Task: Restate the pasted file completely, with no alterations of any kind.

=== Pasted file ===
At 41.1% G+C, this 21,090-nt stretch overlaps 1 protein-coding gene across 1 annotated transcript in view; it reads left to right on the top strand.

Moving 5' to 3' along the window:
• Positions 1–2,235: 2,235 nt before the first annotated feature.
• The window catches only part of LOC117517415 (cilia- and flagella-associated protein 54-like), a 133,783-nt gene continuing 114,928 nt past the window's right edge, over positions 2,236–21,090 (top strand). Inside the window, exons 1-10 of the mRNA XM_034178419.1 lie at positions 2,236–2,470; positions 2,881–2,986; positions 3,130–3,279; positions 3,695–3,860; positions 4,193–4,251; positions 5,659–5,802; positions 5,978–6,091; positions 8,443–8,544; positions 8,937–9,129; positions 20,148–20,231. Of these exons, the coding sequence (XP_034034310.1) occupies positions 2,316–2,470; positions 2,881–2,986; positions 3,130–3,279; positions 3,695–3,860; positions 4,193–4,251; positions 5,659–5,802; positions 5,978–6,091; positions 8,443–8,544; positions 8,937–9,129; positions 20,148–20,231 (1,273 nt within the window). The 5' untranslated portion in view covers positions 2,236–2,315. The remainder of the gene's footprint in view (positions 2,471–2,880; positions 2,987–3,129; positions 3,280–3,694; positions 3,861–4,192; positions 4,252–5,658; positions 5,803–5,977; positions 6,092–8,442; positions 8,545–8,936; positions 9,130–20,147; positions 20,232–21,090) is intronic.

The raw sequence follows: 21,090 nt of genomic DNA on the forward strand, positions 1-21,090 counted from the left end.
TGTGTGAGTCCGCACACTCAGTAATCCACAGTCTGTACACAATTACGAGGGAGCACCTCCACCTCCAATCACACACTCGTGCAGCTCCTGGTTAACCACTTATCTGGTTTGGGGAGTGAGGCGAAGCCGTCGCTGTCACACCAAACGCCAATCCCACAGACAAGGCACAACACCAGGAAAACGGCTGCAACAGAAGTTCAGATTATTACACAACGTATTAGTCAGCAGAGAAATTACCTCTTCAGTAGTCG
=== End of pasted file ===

At 41.1% G+C, this 21,090-nt stretch overlaps 1 protein-coding gene across 1 annotated transcript in view; it reads left to right on the top strand.

Moving 5' to 3' along the window:
• Positions 1–2,235: 2,235 nt before the first annotated feature.
• The window catches only part of LOC117517415 (cilia- and flagella-associated protein 54-like), a 133,783-nt gene continuing 114,928 nt past the window's right edge, over positions 2,236–21,090 (top strand). Inside the window, exons 1-10 of the mRNA XM_034178419.1 lie at positions 2,236–2,470; positions 2,881–2,986; positions 3,130–3,279; positions 3,695–3,860; positions 4,193–4,251; positions 5,659–5,802; positions 5,978–6,091; positions 8,443–8,544; positions 8,937–9,129; positions 20,148–20,231. Of these exons, the coding sequence (XP_034034310.1) occupies positions 2,316–2,470; positions 2,881–2,986; positions 3,130–3,279; positions 3,695–3,860; positions 4,193–4,251; positions 5,659–5,802; positions 5,978–6,091; positions 8,443–8,544; positions 8,937–9,129; positions 20,148–20,231 (1,273 nt within the window). The 5' untranslated portion in view covers positions 2,236–2,315. The remainder of the gene's footprint in view (positions 2,471–2,880; positions 2,987–3,129; positions 3,280–3,694; positions 3,861–4,192; positions 4,252–5,658; positions 5,803–5,977; positions 6,092–8,442; positions 8,545–8,936; positions 9,130–20,147; positions 20,232–21,090) is intronic.

The raw sequence follows: 21,090 nt of genomic DNA on the forward strand, positions 1-21,090 counted from the left end.
TGTGTGAGTCCGCACACTCAGTAATCCACAGTCTGTACACAATTACGAGGGAGCACCTCCACCTCCAATCACACACTCGTGCAGCTCCTGGTTAACCACTTATCTGGTTTGGGGAGTGAGGCGAAGCCGTCGCTGTCACACCAAACGCCAATCCCACAGACAAGGCACAACACCAGGAAAACGGCTGCAACAGAAGTTCAGATTATTACACAACGTATTAGTCAGCAGAGAAATTACCTCTTCAGTAGTCG